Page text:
Potter Puppet Pals’ ‘Mysterious Ticking Noise’ is 10 years old, so you’re basically dying


If you’re part of the Harry Potter generation, you probably remember the hit 2007 club banger “The Mysterious Ticking Noise” from Potter Puppet Pals. That video is exactly 10 years old now, so we’re going to go drown in wizard angst over the passage of time.

In “The Mysterious Ticking Noise,” Severus Snape wanders the blue-curtained halls of Hogwarts in search of the source of a “kind of catchy” ticking sound he can’t seem to shake. He starts singing his name to the tempo of the ticking, and Dumbledore, Ron, Hermione and Harry catch on. The video has been viewed over 172 million times.  Read more…

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It only took us five minutes to find a big brand advertising on a hate group’s YouTube


Google’s facing an advertiser revolt this week after it came to light that several big brands’ ads were served on YouTube videos promoting terrorism, extremism, and other violent forms of hate.

More than 250 brands have split from YouTube after various investigations in the Times of London outed the ad placements. Needless to say, brands don’t want their ads being served on YouTube’s most hateful content. And how often are their ads served in these cesspools?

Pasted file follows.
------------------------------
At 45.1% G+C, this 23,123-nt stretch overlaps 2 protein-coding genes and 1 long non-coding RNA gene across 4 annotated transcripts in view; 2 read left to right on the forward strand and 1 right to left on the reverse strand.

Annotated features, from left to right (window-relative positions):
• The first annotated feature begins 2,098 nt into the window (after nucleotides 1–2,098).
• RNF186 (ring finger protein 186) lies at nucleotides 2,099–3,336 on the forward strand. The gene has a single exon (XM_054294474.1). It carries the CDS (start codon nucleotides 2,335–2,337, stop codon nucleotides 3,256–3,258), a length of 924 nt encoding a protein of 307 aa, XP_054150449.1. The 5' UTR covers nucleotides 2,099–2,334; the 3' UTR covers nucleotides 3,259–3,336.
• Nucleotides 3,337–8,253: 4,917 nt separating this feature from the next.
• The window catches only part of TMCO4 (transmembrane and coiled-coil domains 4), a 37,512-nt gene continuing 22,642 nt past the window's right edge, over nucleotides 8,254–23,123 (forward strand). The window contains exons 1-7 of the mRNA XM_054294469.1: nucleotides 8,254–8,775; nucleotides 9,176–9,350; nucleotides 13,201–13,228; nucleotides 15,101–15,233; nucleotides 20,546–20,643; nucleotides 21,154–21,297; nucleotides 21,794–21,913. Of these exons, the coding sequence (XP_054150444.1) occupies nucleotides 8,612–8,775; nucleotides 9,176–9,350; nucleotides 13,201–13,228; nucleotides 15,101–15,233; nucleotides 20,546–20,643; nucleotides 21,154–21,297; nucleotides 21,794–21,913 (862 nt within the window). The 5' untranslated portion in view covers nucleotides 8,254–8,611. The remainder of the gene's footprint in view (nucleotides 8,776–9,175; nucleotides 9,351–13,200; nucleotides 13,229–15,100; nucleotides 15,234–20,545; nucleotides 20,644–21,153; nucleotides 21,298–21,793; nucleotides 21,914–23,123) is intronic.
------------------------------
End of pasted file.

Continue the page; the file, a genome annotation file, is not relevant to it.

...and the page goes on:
Well: It took us just around five minutes on YouTube to confirm how big of a problem this is. That’s it.

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YouTube really wants you to watch this stop-motion film featuring a stranger’s butt


YouTube has 67.3 million followers on Twitter — and I’m one of them.

For years, I’ve followed the account to get updates on featured videos, YouTube Red originals and news items.

But on Wednesday, I was shocked to find YouTube’s Twitter account promoting the butt of a “perfect stranger.”

Pale and weird, but oddly … comforting?

Meet a perfect stranger → https://t.co/q3GBBNXF21 pic.twitter.com/sPu006xBGj

— YouTube (@YouTube) March 22, 2017

On social media, YouTube described the animated figure as “pale and weird, but oddly … comforting?”

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YouTube is finally paying a big price for hosting hateful content


Some of America’s biggest advertisers are joining their British counterparts in boycotting Google.

AT&T, car rental giant Enterprise, and pharmaceutical company GSK have each decided to suspend all YouTube ads after The Times of London reported that the brands had appeared alongside videos with hate speech and extremism.